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Zeke Cohen has clinched the Democratic nomination for Baltimore City Council President

Zeke Cohen hugs a supporter on election night, May 14, 2024. (Ulysses Muñoz/The Baltimore Banner)
Ulysses Muñoz
The Baltimore Banner
Zeke Cohen hugs a supporter on election night, May 14, 2024.

A sea of purple engulfed both floors of the Darker Than Blue Grille in downtown Baltimore Tuesday night, as supporters clad in Zeke Cohen's signature t-shirts cheered his victory. The ecstatic crowd, including volunteers and family members, erupted into jubilant celebrations, jumping with joy when election officials announced his clinch to victory.

The seasoned first district councilman won the three-way race with almost 50% of the vote. “This is what we get for knocking on 30,000 doors across the city,” yelled a campaign staffer from the back of the room.

Standing at the podium, Cohen outlined his vision for the future. When I become city council president—” he said bashfully.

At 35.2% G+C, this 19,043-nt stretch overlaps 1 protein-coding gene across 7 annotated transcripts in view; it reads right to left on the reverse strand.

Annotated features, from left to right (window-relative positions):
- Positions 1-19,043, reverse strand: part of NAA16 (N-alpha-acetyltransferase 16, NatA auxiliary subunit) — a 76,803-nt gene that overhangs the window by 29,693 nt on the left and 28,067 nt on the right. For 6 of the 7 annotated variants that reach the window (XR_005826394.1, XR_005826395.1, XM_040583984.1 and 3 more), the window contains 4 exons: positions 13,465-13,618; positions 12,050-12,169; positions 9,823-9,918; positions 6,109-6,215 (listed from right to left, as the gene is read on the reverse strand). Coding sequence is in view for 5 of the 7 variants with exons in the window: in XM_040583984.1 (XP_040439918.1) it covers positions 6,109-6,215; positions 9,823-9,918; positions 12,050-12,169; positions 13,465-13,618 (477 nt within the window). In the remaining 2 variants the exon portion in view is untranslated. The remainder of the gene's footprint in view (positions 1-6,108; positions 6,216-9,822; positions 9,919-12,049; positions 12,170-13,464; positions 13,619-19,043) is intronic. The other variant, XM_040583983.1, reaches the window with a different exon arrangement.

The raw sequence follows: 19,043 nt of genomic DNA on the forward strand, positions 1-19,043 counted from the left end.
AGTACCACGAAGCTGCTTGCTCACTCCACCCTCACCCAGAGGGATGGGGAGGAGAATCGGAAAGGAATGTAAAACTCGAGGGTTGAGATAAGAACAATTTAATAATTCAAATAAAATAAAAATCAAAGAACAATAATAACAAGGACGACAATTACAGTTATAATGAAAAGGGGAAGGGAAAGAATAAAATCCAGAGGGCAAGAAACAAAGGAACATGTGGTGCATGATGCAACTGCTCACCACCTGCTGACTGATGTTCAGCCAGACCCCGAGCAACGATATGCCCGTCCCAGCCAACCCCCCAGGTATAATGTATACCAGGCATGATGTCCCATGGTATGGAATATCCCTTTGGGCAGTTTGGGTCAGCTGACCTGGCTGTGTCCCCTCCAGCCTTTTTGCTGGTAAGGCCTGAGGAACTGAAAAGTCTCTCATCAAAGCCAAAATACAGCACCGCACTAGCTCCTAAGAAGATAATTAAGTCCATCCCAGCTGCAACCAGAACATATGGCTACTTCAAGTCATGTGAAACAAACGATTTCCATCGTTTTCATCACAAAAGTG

“You are!” bellowed Judge Wanda Heard, an endorser.

“When I’m sworn in as council president,” Cohen said assuredly. “The City Council will be a legislative body that makes people feel proud. We will not be ruled by petty grievance but by a commitment to truth, justice, excellence and equity.”

Cohen outlined lofty goals such as increasing community policing and support for teachers and children. Legally, only the school board and the mayor have direct authority over Baltimore City Public Schools.

Despite the legal limitations on influencing Baltimore City Public Schools' leadership, teachers, a key demographic in Cohen's diverse coalition, expressed their support at the victory party. The Baltimore Teachers Union has endorsed Cohen. Peter Kannama, principal of Henderson-Hopkins, was among the educators in the crowd.

“As a former teacher, he understands what our children and our families need,” said Kannama. “He's done incredible work. I've watched him start a nonprofit. And he gets things done. He doesn't just talk, he gets things done. He's going to be a great city council president.”

State’s Attorney Ivan Bates, City Comptroller Bill Henry and several city council members attended the celebration in support. “It took all of us working together to get here,” said Cohen. “We can’t lose that energy. This isn’t about me, it’s about the city of Baltimore.”

Cohen faces Emmanuel Digman, the Republican nominee, in November’s general election.

Wambui Kamau is a General Assignment Reporter for WYPR. @WkThee